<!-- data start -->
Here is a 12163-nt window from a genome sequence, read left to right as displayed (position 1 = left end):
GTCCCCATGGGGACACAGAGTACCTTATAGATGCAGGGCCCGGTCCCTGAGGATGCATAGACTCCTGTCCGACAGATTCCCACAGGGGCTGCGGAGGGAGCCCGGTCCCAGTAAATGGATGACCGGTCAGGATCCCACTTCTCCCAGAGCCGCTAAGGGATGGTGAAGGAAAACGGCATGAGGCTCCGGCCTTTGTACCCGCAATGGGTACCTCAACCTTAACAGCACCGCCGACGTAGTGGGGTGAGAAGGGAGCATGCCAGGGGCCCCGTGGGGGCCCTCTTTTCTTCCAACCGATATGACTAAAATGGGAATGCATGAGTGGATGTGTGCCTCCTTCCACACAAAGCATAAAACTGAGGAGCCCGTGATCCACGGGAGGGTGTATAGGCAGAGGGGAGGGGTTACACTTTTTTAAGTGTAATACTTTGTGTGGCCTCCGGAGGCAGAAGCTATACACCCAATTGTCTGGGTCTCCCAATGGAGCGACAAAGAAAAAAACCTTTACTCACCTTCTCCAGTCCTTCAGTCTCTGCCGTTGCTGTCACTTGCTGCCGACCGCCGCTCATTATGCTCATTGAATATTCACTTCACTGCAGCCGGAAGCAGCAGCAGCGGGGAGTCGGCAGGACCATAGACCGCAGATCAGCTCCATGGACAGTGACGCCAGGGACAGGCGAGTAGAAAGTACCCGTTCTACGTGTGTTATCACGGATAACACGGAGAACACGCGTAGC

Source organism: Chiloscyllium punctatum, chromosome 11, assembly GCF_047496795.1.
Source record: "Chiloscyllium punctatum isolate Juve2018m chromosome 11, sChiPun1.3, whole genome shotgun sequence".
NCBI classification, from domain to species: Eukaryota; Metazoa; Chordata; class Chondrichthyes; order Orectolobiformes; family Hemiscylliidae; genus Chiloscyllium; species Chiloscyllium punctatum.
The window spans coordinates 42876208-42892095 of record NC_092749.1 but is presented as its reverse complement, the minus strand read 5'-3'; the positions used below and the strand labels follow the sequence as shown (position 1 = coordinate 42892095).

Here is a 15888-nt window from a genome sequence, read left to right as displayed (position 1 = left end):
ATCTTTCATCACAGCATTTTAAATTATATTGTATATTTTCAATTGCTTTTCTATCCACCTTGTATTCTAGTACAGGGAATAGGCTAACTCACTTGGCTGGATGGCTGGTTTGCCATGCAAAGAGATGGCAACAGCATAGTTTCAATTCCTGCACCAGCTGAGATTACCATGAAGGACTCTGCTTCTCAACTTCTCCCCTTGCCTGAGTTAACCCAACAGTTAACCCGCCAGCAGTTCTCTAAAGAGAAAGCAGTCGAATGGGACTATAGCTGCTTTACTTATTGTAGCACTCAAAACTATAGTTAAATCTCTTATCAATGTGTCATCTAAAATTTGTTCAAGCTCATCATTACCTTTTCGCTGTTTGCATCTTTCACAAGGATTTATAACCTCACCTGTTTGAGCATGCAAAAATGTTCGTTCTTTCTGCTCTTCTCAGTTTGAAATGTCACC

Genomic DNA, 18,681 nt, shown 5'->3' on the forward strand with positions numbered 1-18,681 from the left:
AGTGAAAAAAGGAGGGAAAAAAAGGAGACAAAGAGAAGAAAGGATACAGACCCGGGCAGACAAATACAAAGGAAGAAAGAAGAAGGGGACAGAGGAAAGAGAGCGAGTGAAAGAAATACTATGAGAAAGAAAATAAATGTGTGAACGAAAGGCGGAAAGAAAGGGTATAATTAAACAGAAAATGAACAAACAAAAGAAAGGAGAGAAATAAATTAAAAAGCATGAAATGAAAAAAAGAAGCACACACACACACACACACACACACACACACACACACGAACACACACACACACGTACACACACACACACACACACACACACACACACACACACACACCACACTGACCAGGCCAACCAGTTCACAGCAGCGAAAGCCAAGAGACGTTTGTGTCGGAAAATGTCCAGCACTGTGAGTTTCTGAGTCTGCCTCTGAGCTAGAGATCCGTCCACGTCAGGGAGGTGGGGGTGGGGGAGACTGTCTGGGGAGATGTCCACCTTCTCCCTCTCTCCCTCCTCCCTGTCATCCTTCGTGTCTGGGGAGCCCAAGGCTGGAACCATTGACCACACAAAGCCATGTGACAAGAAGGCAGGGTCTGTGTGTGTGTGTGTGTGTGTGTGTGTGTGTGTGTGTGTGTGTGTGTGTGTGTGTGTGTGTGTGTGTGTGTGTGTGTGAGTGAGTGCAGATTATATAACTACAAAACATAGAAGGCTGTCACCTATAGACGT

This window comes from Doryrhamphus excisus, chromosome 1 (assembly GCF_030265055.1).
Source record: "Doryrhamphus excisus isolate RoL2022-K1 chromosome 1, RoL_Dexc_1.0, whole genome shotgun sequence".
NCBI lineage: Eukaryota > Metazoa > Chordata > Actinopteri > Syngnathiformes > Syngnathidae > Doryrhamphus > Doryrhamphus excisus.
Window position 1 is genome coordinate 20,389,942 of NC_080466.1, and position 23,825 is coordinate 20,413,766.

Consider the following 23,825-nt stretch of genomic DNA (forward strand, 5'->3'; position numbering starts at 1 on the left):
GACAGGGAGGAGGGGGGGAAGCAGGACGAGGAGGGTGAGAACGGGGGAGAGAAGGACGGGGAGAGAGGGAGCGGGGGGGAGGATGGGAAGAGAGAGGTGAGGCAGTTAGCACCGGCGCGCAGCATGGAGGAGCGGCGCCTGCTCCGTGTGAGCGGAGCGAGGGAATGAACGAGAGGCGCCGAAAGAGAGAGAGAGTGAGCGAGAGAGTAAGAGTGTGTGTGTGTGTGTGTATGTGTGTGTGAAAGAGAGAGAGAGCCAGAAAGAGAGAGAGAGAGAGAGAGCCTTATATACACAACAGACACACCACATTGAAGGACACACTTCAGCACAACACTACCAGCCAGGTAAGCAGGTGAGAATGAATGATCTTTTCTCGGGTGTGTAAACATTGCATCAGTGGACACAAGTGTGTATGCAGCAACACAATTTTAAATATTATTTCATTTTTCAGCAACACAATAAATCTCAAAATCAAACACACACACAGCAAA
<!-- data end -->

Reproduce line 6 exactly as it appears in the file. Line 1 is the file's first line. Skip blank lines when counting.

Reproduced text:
The window spans coordinates 42876208-42892095 of record NC_092749.1 but is presented as its reverse complement, the minus strand read 5'-3'; the positions used below and the strand labels follow the sequence as shown (position 1 = coordinate 42892095).